I did not want to write this commentary, yet I dared not write it. We need to make sure as a state and nation that we’re not driving down the road from Nashville to Nineveh.
Last Sunday afternoon, I was drawn to the short, oft-ignored book of Nahum in the Bible, and as I read, the Islamic terrorist attacks in Paris were in the back of my mind. Then came this week’s standoff between the President, Congress, and the governors of the states over the influx of Syrian refuges and the fear that some may be Islamic terrorists. At that point, I saw what I thought was a clear parallel between Nineveh and Nashville, not just Nashville as our capital city, but as a symbolic focal point of civil governments across our country.
Nineveh was a great city of the ancient world near modern-day Mosul, Iraq. It was once the largest city in the world, unmatched in its splendor, and apparently unassailable because of its high and impregnable walls. It is well known among Christians because it is the city whose residents repented and turned to God upon hearing Jonah’s prophesy of coming judgment.
However, the repentance of the Ninevites was relatively short-lived, and 100 years later Nahum prophesied that God was again going to judge the city and destroy it. This time there was no repentance and the city was destroyed so thoroughly that, until archeological digs in the 19th Century, it had almost passed from memory.
Nineveh was not destroyed because it was weak and had poor defenses. It was destroyed because, in God’s eyes, they were a “bloody city,” “full of lies and plunder.”
What does that have to do with Paris and Syrian refugees? Perhaps nothing. But for those of us who believe that God is the same today as He has forever been and forever will be, perhaps we should ponder the parallel.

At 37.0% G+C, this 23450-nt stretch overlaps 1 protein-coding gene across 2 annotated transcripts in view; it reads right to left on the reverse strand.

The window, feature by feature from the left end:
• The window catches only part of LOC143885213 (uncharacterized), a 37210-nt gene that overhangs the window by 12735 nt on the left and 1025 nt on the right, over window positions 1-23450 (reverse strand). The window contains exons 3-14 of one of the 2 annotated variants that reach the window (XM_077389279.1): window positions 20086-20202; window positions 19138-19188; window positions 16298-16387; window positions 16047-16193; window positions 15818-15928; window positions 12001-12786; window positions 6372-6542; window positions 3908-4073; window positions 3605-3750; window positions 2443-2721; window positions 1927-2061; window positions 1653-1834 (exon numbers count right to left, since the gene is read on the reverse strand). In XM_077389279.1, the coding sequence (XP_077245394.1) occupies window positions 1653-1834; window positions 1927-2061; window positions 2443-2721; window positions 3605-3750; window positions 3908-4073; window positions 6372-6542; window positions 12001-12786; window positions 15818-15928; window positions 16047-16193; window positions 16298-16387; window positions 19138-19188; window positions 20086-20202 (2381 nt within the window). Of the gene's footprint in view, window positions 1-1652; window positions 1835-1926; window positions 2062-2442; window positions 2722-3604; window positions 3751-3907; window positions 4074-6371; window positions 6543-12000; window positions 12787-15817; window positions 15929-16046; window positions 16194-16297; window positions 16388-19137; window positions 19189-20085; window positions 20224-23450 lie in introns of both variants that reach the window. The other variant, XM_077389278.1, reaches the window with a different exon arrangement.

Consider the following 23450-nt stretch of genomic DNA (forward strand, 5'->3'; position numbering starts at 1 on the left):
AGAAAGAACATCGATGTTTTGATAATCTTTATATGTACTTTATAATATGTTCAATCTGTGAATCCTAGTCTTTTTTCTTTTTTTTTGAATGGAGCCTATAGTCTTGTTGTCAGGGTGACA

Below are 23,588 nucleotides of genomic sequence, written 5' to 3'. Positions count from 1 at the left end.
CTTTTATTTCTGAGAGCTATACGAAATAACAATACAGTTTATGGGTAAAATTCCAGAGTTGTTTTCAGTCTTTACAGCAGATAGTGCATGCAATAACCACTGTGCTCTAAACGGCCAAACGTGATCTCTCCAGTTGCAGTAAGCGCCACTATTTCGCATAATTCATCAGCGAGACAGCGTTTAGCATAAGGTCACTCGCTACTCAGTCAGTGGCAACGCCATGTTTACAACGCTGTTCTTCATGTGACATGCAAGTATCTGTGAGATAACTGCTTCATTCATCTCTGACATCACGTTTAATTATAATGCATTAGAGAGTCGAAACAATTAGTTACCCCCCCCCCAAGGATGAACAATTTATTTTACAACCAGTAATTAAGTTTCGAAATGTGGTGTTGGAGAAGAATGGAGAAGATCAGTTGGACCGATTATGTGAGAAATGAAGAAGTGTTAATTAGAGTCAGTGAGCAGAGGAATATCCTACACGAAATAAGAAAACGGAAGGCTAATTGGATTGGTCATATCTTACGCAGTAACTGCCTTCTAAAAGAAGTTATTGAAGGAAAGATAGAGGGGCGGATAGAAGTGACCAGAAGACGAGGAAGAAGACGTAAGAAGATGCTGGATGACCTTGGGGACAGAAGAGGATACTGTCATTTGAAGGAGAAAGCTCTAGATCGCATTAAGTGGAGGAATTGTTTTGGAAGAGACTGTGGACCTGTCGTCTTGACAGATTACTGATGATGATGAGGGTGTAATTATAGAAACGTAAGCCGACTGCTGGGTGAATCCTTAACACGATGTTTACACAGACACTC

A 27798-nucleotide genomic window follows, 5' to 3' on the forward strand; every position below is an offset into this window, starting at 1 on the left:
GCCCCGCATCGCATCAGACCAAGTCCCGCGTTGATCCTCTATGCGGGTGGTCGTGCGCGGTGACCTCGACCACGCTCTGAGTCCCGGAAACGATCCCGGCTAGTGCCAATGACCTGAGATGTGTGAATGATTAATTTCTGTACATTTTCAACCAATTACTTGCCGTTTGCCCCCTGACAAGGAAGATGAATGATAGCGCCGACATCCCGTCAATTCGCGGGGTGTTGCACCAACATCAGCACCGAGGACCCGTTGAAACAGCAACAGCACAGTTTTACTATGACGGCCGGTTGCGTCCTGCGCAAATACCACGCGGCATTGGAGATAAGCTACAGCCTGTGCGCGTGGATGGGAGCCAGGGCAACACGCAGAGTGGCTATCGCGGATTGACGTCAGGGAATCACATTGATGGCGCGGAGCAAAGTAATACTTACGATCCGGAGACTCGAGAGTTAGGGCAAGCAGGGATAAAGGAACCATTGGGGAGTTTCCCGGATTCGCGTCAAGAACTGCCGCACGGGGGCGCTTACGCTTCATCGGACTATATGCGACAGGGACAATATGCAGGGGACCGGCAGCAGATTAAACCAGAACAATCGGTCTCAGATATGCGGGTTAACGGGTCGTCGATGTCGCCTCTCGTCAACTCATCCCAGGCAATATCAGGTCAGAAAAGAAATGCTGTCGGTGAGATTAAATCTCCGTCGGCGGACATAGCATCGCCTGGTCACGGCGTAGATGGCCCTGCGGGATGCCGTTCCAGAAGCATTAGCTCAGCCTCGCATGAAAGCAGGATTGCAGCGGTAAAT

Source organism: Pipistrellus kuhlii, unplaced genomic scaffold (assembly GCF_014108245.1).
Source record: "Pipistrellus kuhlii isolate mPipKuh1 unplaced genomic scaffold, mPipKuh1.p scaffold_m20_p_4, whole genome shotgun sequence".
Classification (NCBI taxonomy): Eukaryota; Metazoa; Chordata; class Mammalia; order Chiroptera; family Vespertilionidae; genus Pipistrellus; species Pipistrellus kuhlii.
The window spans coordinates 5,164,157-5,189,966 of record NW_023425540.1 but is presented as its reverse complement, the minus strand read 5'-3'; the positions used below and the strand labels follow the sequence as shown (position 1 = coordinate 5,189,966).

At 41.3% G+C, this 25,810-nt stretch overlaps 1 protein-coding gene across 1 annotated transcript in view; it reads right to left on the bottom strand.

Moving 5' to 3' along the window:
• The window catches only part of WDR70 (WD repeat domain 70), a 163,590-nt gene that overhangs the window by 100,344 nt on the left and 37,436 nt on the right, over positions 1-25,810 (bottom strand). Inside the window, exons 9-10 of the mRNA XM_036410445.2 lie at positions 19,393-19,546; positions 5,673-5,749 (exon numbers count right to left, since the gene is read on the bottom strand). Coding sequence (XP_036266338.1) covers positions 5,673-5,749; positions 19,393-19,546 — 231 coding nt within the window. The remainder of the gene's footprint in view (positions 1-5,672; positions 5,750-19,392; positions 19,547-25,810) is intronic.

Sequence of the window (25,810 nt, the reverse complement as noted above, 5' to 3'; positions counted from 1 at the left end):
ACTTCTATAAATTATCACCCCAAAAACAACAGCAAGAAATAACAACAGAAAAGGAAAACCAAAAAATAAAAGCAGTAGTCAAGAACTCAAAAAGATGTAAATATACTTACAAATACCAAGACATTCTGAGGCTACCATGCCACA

I believe American Christians are biblically unwise to believe that if we can just close off our borders enough and keep terrorists from breaching our “walls” that we are impervious to destruction and defeat. If God has chosen to use Muslim terrorists to bring about His judgment, then those efforts of men will provide no more security for us than did Nineveh’s high and wide walls.
I’m not saying God has so decided, but only that, if so, we will not be “saved” by those things. Rather, we will be saved by the only thing that staved off God’s original intended judgment of Nineveh—repentance “from the greatest of them to the least of them” (Jonah 3:5) and a repentance that goes beyond being “sorry” to one that leads to action that resists and seeks to turn back personally and corporately from our ways that are evil in God’s sight.
In regard to our corporate evil, Nineveh reminds us that God, who does not change in His holiness and in the justice His holiness requires, will not forever tolerate a nation that does not resist and replace leaders who say that the murder of innocent children and homosexual “marriage” are constitutional rights.
Of course, there are other evils in our country and there are other ways in which we devalue life and wink at sexual immorality and denigrations of marriage. But when Christians continue to sit by and allow, without all the resistance they can muster, the image of God reflected in life and marriage to be defaced, then God’s judgment by some means at some point is assured.
This is where Nashville comes in. Our state leaders in Nashville (and in other states) are resisting President Obama on the matter of Syrian refugees. They are getting up the gumption to tell the federal government to “take a hike” when it comes to this issue. But that’s an easy issue on which to be bold, because Syrian refugees and their supporters are not a strong Republican voting block in Tennessee.
The real question is whether those in Nashville will be as bold when it comes to telling that branch of the federal government known as the Supreme Court to take a hike when it comes to its attempt to mandate to a sovereign state that it must pass a law condoning homosexual “marriage.”
If they won’t do that, then I can’t help but wonder if we’ll find Nineveh at the end of the road we seem to be traveling.
David Fowler served in the Tennessee state Senate for 12 years before joining FACT as President in 2006. Read David’s complete bio.
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